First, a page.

Run-Flat Tyres are becoming increasingly popular as more and more car manufacturers decide to fit them as standard or as an optional extra. The purpose of a run-flat tyre is to keep the vehicle under control following a loss of air pressure. It also removes the need for a spare wheel.
Run flat tyres have a reinforced sidewall that keeps the tyre beads firmly seated to the wheel rim making them capable of supporting the weight of the vehicle without any air pressure in the tyre.
Run flat tyres are designed to get the vehicle to a local tyre shop and can be used up to a maximum speed of 55mph and for up to 50 miles.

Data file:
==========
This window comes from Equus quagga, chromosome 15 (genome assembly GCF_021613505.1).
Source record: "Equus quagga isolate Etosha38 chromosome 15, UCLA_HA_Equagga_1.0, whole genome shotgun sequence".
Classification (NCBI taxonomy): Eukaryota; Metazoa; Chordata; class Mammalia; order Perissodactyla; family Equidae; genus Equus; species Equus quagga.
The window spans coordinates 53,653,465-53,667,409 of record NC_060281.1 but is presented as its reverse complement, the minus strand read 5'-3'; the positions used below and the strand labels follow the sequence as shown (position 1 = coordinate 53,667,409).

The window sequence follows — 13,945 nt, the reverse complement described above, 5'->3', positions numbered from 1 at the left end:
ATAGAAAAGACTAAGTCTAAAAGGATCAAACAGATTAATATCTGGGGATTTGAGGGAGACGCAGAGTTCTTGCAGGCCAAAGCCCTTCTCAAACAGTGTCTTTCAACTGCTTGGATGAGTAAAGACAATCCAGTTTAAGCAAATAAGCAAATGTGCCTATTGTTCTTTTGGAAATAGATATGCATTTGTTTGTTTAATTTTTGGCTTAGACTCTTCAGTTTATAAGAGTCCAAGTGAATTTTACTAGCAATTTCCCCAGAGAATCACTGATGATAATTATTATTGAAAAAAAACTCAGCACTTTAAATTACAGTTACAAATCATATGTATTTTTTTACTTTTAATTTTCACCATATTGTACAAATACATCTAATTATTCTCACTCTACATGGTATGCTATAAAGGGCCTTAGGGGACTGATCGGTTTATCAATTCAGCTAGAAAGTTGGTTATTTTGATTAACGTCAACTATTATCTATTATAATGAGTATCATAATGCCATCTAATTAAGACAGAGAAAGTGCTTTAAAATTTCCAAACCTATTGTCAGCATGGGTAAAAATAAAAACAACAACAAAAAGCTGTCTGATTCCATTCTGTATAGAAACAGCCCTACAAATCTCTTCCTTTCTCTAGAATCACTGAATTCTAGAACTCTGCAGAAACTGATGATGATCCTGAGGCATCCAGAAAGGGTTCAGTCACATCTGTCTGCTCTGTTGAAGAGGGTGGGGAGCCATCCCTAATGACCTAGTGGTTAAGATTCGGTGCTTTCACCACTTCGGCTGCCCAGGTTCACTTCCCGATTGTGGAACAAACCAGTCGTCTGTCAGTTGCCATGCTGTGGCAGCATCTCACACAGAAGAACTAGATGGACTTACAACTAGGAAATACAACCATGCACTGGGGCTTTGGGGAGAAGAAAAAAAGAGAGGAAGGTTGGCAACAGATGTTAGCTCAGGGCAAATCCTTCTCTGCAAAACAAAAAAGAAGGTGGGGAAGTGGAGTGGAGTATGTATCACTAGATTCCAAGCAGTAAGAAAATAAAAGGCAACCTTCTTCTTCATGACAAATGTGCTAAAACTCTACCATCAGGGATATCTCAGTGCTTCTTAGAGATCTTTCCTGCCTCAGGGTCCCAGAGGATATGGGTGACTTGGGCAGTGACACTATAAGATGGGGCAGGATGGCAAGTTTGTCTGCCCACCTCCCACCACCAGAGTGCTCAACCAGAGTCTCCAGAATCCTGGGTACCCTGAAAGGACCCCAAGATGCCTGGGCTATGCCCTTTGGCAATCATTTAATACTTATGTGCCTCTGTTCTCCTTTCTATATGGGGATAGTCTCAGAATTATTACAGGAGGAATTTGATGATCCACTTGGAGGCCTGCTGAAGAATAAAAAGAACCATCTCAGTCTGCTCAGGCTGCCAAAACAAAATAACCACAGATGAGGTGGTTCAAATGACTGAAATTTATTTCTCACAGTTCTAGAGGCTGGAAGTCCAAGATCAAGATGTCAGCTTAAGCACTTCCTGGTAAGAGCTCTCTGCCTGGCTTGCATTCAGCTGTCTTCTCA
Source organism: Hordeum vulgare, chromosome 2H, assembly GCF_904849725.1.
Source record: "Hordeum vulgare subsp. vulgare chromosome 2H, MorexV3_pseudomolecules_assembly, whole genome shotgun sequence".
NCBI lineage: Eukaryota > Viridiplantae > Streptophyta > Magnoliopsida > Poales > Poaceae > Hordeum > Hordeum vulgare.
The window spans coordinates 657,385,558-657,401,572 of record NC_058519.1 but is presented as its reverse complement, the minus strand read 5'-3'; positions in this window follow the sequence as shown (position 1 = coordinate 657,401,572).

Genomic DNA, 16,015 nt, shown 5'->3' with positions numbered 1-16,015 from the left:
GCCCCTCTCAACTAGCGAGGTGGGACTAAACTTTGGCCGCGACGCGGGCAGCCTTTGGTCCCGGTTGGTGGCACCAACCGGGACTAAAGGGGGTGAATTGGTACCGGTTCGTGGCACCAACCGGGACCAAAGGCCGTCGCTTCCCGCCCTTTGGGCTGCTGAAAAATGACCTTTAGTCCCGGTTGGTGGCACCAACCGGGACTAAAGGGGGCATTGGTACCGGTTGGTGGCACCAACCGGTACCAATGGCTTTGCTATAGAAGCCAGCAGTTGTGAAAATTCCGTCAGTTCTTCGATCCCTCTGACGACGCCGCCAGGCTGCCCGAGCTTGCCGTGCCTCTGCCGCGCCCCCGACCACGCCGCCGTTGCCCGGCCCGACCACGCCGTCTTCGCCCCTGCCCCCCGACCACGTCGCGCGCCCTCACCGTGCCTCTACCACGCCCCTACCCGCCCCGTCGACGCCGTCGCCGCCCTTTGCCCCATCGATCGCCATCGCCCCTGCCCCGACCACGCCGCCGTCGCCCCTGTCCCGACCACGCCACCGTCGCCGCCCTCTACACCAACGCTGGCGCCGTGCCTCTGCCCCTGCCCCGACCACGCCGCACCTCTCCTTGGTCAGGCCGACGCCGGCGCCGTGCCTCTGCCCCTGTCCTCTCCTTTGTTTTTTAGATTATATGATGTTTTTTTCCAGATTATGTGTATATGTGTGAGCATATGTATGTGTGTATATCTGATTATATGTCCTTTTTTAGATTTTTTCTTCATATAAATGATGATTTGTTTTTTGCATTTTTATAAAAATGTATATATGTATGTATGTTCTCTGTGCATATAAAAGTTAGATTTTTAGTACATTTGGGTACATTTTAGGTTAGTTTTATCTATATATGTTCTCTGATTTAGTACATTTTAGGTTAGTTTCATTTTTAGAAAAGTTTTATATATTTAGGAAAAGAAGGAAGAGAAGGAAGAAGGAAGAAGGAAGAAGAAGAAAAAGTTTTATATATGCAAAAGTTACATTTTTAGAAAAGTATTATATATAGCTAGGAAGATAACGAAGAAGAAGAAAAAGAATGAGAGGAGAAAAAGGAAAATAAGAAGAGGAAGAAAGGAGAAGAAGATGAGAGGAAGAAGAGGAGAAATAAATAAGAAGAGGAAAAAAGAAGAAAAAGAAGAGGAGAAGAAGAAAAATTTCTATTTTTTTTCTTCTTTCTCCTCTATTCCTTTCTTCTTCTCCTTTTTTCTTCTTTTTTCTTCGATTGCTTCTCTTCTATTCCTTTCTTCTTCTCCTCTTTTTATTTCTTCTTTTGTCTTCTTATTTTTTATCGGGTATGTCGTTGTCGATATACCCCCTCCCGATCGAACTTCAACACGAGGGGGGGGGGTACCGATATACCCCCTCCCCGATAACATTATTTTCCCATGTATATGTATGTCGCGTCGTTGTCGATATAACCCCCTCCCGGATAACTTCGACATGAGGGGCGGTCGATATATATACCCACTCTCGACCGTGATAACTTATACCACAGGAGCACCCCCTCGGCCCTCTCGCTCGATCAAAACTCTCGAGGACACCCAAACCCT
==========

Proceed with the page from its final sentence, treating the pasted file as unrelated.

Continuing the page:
If you look at the side wall markings they will tell you, see below for manufactures markings, you will also have a tyre pressure monitoring systems (TPMS) fitted to let you know if you have a low tyre pressure. Note TPMS can also be fitted to normal tyres.
Below are the side wall markings of all the main tyre manufactures
They may be marked RSC (R-un flat S-ystem C-omponent), or with one of the below
Bridgestone= RTF (Run Flat Tyre)
Dunlop= DSST (Dunlop Self-Supporting Technology)
Firestone= RTF (Run Flat Tyre)
Goodyear= EMT (Extended Mobility Technology)
Michelin= ZP (Zero Pressure)
Pirelli RFT= (Run Flat Technology)
Yokohama= Run Flat
Most tyre shops will not repair a Run Flat Tyre because they cannot tell if the side wall has been damaged and would not want liability problems if the repaired tyre failed.